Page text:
Overall Score: 6.5/10 Music: 6/10 Performances: 7/10 Atmosphere: 6/10 Pros: Ugly, hateful black metal | Competently played and performed Cons: One-paced
As the sound of waves raging against rocks echoes out into the void, Funeral March For Modern Man, the introductory song for Cirith Gorgor’s latest album, Sovereign, begins. It is a melancholic and elegiac, stunted piece that is somewhat hopeful in its harmonies and stringed accompaniment. It is the inly moment of optimism in the album. As it ends the album-proper begins in ferocious fashion. Hellbound is a blast beating, thrashing monster of a song that calls to mind the more recent work of luminaries such as Behemoth. It’s not so much straight black metal as it is a blackened take on thrash, soaring in its execution to infernal levels.
This basically sets the scene for the album as a whole; an ugly piece of competently played blackened music that is unrelenting in its spiteful nature. The title track has a straightforward stomp to it that is immediately headbangable, and continues the aural assault laid out by its predecessors. This is perhaps a sticking point of the album as there is something of a lack of dynamism in the music on offer: Beyond tempo changes, the album sticks fairly rigidly to one note.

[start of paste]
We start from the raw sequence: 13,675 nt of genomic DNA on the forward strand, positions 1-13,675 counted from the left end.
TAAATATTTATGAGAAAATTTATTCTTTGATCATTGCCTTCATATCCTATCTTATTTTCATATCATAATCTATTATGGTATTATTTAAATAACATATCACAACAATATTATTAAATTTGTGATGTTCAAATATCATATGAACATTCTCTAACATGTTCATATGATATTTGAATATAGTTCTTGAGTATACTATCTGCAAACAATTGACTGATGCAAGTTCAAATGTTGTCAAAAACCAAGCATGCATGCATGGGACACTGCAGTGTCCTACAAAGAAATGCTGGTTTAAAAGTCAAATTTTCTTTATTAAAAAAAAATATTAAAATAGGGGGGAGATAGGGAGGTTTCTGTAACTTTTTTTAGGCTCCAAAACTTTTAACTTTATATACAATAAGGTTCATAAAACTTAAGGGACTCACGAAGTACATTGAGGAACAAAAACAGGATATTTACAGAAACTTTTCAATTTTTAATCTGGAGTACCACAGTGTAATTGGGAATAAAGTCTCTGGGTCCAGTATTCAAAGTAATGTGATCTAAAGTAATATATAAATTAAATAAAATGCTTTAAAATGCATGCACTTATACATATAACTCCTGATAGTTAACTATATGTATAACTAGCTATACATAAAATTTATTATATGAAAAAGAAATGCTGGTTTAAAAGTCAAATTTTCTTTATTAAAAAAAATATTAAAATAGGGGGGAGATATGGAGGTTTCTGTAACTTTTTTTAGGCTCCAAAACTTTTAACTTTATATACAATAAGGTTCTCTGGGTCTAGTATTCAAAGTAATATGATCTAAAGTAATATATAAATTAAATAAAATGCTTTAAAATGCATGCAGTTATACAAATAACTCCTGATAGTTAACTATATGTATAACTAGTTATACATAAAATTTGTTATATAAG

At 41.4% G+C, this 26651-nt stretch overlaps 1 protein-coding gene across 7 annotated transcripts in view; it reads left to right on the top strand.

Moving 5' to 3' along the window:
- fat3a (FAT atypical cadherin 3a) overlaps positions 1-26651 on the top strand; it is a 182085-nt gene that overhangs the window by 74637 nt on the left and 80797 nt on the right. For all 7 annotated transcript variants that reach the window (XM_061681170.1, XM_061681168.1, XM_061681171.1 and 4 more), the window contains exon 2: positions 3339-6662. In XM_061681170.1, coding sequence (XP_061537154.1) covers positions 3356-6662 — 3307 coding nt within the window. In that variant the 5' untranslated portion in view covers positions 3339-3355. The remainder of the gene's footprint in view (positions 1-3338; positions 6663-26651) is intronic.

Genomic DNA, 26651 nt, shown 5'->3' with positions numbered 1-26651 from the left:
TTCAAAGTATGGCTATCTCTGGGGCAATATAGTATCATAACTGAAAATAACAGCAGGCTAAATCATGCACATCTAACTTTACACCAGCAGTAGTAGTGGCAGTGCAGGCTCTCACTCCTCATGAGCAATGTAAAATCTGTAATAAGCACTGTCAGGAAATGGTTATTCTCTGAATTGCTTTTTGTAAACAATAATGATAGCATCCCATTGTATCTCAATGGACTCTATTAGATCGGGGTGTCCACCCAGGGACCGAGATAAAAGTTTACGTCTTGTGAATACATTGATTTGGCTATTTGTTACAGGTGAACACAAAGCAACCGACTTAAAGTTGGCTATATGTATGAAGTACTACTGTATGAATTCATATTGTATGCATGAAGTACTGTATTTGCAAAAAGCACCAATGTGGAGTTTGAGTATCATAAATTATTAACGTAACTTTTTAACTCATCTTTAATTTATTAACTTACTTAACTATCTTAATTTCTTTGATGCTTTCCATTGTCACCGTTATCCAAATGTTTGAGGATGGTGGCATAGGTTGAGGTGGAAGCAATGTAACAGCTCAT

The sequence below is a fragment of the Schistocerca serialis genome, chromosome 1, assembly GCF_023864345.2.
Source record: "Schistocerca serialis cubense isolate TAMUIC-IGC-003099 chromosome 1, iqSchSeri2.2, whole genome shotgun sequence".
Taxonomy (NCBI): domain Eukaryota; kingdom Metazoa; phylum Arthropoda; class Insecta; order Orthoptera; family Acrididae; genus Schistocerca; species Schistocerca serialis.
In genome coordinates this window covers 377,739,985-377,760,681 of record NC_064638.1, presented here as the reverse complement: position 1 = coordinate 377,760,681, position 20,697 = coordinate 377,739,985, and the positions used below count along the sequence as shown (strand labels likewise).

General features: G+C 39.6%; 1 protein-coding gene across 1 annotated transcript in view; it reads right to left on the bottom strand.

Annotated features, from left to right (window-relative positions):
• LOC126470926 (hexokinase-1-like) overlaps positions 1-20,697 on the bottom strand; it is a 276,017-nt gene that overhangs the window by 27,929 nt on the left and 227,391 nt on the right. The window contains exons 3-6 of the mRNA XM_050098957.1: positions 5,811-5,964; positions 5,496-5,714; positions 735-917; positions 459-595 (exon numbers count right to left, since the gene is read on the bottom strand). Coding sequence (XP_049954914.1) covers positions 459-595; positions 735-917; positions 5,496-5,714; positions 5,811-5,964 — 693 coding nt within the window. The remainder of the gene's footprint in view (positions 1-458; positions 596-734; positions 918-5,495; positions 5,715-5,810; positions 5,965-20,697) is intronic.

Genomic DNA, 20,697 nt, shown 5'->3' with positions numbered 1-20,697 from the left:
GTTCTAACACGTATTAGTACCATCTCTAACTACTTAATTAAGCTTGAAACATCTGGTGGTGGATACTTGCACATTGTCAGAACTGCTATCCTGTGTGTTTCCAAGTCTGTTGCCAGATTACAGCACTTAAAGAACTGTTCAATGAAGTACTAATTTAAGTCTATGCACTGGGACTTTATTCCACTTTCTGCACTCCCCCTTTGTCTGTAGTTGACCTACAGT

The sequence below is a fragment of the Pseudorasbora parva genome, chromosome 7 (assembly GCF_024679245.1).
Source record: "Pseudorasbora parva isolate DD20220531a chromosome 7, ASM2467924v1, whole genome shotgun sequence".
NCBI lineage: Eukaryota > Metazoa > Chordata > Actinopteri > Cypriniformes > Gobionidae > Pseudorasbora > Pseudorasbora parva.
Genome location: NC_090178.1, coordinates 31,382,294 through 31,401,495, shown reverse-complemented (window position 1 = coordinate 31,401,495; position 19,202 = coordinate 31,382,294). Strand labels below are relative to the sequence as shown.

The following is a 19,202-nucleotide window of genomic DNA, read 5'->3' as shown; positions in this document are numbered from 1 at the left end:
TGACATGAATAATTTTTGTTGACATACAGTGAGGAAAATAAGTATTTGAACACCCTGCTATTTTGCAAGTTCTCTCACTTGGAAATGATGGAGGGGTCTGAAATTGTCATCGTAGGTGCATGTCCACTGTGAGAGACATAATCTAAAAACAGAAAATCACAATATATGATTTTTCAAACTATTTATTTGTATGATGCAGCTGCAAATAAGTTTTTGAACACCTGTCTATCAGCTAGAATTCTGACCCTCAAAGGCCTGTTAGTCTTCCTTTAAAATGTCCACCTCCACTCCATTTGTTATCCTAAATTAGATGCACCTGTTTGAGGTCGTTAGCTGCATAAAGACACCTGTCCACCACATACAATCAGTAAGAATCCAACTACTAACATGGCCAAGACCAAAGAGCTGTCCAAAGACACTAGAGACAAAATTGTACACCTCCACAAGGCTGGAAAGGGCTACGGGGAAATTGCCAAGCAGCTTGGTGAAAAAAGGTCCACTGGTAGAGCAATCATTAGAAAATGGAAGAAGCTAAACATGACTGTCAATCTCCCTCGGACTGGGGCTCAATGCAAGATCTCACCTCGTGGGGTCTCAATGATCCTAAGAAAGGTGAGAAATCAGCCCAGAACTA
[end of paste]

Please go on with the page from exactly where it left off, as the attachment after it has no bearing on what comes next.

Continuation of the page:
The album itself does a more than admirable job of conveying the quintessential black metal ethos; it is concerned primarily with death and human suffering, all things evil and twisted beyond humanity. However it does stray a little close to the mark in some of its subject matter: With Lords of Chaos bringing the dark side of black metal back into the public consciousness alongside the domestic terrorism of the Louisiana Church burnings being egregiously linked to the genre, the calls for “segregation” and “annihilation” feel more insipid and unsettling than being merely tokenistic conjecture. They feel like an admission of support for black metal’s dark side.
All in all, Cirith Gorgor’s latest offering is one that will satiate the vast majority of black metal fans. It’s not an album that will set the world on fire, but it does a more than adept job of being intrinsically blackened. There is no room for sonic experimentation, but to tack such meandering on would detract from the core essence of what Sovereign is all about; black metal standing as an island, independent of outsider influence. It’s not a world beater, but it is a thoroughly unpleasant way to spend your time. Just the way it should be.
Sovereign is released Friday 19th April through Hammerheart Records.